NOTE: Full spoilers for this episode of, “Gotham” are present in this review
It seemed inevitable that Captain Barnes would one day have to fall, and it seems that day has come. This week’s episode of Gotham, “Blood Rush” had Alice Tetch’s infected blood fully taking its toll on the GCPD’s captain, as he finally starts giving in to his growing urges to punish the guilty, with extreme prejudice.
At the start of the episode, Barnes finds an underworld cleaner, one that he quite literally pulls apart after finding him preparing to dissolve a body. This puts him on the tense path of having to mask his crime from the other GCPD officers, including Gordon, who has just taken back his badge and returned to the force, fortunately reviving his fantastic rapport with Bullock as the two work cases once again. At the same time, Barnes begins to battle his demons, as his sub-conscious desires come to the forefront, and we learn in brutal fashion that Barnes isn’t so much about law and order as he is making sure the guilty end up paying for their crimes, in a big way.
The Barnes storyline was easily the highlight of the episode, as we start to see the inevitable tragedy of the character’s hardline convictions unfolding. As much as Barnes tries to fight against his growing dark side, it’s easy to feel like that will eventually be a losing battle. Gordon must ascend to the rank of the GCPD’s commissioner, after all, so we knew that Barnes had to go eventually. Seeing Barnes go this way though feels especially impactful, as, rather than dying a hero, Barnes is slowly becoming another villain, nicely echoing some of the fallen figures of Gotham City’s lawmakers that eventually became some of the city’s most vicious criminals. Harvey Dent/Two-Face definitely comes to mind there, and in the case of this show, even Edward Nygma sort of fits that bill.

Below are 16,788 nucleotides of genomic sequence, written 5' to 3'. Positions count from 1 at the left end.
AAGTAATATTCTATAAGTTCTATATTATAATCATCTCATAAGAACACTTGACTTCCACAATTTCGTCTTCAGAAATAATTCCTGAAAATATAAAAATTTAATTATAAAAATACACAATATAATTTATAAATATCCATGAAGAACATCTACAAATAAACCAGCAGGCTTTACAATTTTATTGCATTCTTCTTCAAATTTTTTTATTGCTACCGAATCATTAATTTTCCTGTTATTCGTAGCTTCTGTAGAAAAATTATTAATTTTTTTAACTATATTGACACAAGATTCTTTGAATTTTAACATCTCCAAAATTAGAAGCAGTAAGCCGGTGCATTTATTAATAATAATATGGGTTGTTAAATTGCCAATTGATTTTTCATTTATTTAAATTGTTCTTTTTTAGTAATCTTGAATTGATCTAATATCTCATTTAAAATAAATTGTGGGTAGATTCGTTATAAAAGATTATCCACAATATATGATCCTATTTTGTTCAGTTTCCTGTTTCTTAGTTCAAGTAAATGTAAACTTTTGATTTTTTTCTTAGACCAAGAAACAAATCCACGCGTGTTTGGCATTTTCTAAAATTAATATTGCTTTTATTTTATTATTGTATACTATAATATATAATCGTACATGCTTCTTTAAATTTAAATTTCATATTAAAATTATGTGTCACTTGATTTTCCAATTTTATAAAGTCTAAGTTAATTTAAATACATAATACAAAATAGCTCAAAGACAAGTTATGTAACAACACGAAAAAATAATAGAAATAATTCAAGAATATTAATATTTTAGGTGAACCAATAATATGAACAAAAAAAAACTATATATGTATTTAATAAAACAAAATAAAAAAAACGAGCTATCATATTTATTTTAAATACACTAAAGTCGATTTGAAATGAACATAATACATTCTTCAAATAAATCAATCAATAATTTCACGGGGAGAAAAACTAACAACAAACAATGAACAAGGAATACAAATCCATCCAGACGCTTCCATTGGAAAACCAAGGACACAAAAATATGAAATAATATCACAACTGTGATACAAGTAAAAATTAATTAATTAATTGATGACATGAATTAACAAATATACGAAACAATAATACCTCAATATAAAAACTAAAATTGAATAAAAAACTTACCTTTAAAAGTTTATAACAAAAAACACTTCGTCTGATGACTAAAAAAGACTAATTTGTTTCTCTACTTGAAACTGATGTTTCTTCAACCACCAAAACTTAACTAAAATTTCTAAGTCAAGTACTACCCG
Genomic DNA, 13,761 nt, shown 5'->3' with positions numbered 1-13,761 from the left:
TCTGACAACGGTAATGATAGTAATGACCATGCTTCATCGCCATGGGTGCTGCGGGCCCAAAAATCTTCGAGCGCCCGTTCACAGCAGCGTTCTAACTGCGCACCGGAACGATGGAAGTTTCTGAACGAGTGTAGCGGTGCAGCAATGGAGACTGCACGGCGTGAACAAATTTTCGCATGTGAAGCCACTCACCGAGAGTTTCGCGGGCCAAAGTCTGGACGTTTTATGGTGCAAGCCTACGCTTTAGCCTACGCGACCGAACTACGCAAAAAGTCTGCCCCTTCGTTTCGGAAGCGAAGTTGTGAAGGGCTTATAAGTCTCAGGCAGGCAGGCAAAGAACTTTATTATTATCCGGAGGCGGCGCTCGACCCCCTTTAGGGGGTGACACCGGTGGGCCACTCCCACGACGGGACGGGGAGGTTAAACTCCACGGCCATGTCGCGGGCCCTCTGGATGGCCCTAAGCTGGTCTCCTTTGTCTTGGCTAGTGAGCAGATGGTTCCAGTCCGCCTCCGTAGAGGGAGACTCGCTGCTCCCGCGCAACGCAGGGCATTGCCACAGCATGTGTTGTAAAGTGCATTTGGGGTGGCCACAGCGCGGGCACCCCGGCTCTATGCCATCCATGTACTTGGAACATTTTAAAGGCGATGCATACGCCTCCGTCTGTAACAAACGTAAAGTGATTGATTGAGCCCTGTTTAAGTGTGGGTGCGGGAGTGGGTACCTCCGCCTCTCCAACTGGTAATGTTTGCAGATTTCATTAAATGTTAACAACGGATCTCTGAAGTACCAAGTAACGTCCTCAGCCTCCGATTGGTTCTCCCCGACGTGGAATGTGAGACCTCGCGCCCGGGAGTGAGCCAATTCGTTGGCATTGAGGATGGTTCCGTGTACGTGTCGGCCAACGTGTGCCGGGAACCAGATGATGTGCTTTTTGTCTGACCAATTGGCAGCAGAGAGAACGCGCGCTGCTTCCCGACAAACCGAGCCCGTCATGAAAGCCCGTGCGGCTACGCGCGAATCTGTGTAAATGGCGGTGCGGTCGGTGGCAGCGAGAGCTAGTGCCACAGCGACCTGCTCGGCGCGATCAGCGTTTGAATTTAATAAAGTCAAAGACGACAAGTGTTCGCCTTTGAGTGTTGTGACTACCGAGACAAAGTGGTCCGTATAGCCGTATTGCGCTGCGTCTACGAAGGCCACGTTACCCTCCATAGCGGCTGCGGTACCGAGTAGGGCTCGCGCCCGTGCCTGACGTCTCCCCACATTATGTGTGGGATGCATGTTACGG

Nygma got a sizable subplot this week too, continuing to build on his growing whirlwind relationship with Isabella, though this storyline was a bit faultier than the main Barnes plot. The idea of Penguin being jealous of Isabella, and Isabella starting to catch on to Nygma’s demons about murdering Kristen Kringle is kind of interesting, but the way that the storyline was executed felt kind of shaky. Nygma trying to get Penguin to break up with Isabella for him feels excessively juvenile, even for him, and is a transparent recipe for trouble. Isabella even catches on immediately that Penguin is in love with Nygma himself, making one wonder why Nygma seems to have either forgotten or never caught on to that fact, if it’s that obvious.
The way that this storyline ended also felt very strange and rushed. Isabella decides to dress up like Kristen Kringle to prove that Nygma won’t hurt her, after she doesn’t accept Nygma’s second-hand break-up, and when Nygma decides to take her back, Penguin responds by cutting her brake line. This seemingly has Isabella colliding with a train and dying, though her fate is left somewhat ambiguous, since there’s a cutaway to another scene, right as a crashing noise is heard. Like I said, if this is Isabella being killed off, it’s very rushed, since it felt like there could have been a more satisfying way to draw out this storyline a bit more. Moreover, I get that there’s probably not much evidence to tie Penguin to the crime, but really, he’s the mayor now! Why would he risk it either way? Even for someone in love, killing an innocent woman when in such a high public position, especially in a crime of passion, is an extremely stupid thing to do, even by the standards of Gotham City. It will be especially annoying if this is indeed the reason why Penguin inevitably loses his position as mayor eventually.